This poem is so straight forward it goes against the modernist vision. You read it almost like you need to interpret it ten different ways when it's just simply about a pear. It's hard to believe that Stevens wrote a poem that spells it out for you like this one and then also write a poem like "Thirteen Ways of Looking At A Blackbird" where all 13 stanzas make you think about something completely different. The last two lines tell the reader that you can not make the pear be something it isn't"Thirteen Ways of Looking At A Blackbird"
I feel like the Blackbird is an ever present object in everyone's life but you don't see it unless you want to see it. Blackbirds are also a representation of bad things to come. In some of the verses it uses the blackbird as a scapegoat. In certain stanzas of this poem the blackbird is tangible and in others it's just a figment of the imagination.
"The Need of Being Versed In Country Things"
"Stopping by Woods on a Snowy Evening"/"Gathering Leaves"/"In a Disused Graveyard"/"Nothing Gold Can Stay"/"Desert Places"/"Two Tramps in Mud Time"/"Neither Out Far Or In Deep"/"Never Again Would Bird's Song Be The Same"/"The Gift Outright"
I dislike Robert Frost so much that most of this entry will be bashing him. The speaker of "Stopping by Woods on a Snow Evening" is travelling and on his way he stops at some woods to observe the beauty. That's it. How could it be so simple to be a modernist poem? in "Gathering Leaves" is raking leaves up and he talks about how there is so much but so little at the same time. He talks about how the colors have gone since they're dead. In a "Disused Graveyard" he is talking about how the living only come to observe the graveyard and how the dead are the ones who use it. With the dead being the only people who use the graveyard it doesn't get much use at all. In "Nothing Gold Can Stay" he is talking about literal gold and the idea of a golden life. Eden was a perfect place and fell after the first sin of man. The sunset is golden and then it dissapears. Leaves are gold in the fall and they die. Gold is like green because green is the color of money. Everything gold eventually goes away. " Tramps in a Mud Tire" is about some lumberjacks coming out of the woods and seeing the speaker of the poem chopping wood. They do it for pay and he does it for pleasure.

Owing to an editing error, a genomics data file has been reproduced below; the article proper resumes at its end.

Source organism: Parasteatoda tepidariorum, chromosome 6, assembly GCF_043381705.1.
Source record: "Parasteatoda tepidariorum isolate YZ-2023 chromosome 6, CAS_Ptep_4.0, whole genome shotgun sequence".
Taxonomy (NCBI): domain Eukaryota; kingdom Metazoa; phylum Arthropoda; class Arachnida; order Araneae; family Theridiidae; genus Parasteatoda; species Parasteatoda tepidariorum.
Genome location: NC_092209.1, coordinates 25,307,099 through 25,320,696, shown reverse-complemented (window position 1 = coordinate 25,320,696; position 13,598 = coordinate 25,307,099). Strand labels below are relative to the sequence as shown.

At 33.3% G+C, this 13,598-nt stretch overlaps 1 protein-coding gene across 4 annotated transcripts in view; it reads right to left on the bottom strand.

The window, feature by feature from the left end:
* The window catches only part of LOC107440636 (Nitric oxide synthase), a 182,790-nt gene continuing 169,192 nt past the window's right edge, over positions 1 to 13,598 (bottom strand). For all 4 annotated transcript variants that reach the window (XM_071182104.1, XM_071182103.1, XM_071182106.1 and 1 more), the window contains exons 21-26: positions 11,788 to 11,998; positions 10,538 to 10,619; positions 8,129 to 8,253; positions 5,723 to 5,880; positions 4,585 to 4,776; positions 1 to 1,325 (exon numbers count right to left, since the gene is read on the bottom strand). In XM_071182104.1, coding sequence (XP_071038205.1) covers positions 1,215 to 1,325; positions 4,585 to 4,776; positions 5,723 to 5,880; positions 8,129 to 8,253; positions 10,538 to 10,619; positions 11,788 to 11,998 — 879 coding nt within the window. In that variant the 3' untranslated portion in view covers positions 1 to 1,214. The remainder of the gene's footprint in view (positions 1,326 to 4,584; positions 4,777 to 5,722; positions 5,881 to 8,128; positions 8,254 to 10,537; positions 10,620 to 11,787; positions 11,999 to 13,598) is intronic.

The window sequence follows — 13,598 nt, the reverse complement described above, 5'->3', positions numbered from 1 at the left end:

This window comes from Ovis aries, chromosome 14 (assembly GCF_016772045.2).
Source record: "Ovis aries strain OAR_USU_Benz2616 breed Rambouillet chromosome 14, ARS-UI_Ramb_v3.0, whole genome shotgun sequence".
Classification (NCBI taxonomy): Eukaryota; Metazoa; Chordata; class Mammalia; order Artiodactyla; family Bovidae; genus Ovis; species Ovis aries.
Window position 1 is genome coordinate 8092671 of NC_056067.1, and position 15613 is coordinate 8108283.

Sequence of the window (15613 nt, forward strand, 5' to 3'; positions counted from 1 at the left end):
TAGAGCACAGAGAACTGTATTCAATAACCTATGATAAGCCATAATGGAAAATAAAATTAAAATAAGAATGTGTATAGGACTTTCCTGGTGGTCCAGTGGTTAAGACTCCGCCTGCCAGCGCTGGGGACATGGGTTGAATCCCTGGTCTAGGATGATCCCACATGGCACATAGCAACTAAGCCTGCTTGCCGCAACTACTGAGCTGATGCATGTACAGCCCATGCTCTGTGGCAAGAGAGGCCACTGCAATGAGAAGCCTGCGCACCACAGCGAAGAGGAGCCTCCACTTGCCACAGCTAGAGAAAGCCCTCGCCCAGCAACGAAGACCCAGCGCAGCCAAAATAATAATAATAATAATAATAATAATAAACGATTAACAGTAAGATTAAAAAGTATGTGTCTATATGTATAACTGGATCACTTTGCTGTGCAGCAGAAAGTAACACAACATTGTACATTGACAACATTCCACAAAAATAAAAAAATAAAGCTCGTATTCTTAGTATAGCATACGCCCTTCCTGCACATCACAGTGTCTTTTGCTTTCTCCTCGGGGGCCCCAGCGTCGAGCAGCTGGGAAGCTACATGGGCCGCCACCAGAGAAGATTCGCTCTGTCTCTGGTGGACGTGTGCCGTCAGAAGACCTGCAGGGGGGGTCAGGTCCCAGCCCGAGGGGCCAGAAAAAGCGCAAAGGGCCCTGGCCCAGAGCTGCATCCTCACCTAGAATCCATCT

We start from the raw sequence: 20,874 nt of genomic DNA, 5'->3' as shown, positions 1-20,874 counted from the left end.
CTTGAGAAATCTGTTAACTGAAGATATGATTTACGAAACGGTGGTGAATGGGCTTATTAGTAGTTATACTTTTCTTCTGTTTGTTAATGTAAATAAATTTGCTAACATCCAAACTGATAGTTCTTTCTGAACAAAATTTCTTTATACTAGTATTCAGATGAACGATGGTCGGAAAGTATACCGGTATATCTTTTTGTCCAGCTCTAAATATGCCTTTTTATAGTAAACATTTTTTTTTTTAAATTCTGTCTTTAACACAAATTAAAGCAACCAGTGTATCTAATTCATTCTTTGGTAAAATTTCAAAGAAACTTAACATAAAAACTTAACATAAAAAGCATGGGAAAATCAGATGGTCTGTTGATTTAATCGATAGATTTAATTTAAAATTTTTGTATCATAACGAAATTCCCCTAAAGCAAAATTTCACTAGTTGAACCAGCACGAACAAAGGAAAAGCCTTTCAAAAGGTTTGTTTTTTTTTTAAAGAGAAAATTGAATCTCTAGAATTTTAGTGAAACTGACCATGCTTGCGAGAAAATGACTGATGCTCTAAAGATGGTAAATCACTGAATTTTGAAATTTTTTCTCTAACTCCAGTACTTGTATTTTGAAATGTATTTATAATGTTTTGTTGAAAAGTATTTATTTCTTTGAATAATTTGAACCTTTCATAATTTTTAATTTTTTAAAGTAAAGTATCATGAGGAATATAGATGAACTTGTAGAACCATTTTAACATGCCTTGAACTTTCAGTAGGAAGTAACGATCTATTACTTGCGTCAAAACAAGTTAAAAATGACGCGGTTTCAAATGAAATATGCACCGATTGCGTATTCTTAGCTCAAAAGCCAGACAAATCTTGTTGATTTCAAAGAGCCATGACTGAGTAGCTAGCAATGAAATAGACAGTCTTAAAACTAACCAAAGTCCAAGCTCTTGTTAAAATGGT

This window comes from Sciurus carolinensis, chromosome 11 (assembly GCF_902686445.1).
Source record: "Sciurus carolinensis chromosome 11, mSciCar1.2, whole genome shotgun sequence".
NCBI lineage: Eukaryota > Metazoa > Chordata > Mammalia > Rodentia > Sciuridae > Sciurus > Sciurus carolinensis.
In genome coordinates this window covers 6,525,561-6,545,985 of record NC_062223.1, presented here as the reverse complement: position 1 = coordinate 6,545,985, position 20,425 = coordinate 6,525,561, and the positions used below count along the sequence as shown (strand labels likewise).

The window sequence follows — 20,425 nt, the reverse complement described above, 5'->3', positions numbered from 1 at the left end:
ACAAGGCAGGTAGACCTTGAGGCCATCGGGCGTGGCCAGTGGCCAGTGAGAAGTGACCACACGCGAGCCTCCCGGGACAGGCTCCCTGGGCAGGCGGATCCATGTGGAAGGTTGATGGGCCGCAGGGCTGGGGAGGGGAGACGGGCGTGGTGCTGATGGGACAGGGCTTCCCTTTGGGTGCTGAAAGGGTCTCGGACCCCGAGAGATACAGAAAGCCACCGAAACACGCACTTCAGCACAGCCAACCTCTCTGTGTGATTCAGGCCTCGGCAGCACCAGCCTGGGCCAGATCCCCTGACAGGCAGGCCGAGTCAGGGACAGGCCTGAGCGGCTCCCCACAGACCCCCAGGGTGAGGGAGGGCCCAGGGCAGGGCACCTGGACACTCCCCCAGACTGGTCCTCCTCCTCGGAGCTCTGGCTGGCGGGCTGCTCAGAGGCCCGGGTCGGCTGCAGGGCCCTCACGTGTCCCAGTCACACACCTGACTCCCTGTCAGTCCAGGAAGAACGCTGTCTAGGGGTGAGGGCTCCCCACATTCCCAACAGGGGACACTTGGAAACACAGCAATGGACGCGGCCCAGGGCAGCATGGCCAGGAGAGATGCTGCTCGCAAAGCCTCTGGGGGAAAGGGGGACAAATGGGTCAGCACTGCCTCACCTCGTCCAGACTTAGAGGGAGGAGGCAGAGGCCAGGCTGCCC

"Hills Like White Elephants"
This story is about a man and a woman facing the difficult decision of having an abortion. The man wants it and the female, Jig, doesn't. She doesn't seem to have a say in it really. They are both participating in the conversation but he keeps it going. She tells him to be quiet but he keeps talking. They both have their own idea of what will happen to them if she has the operation. She knows that nothing will ever be the same although she tries to convince herself otherwise. Deep down they both want things to be the care free way they were before but they also know it will never happen. The title makes me think of the saying "elephant in the room." It seems like the elephant in this case is the potential abortion. It almost seems like he is giving her an ultimatum. Regardless of their decision nothing will ever be the same.
"A Rose For Emily"
This story is a strange one. Emily has a lot of psychological issues pertaining to men. They stem from her father and his ability to drive every suitor she ever had out of her life. Because he did that she clung on to him even after death because she was convinced that he was the only man for her. When the town finally realized that her father had been dead for quite sometime they burried him and she was left without a man. Someone new comes to town, a yankee, and she takes him for a new suitor. The town said he is not the marrying kind. She didn't listen and would not let this one go. She took his life and kept him in her bed. Even as he dissolved further into death she didn't let go. Only after her death did the town see her sick obsession with men and death.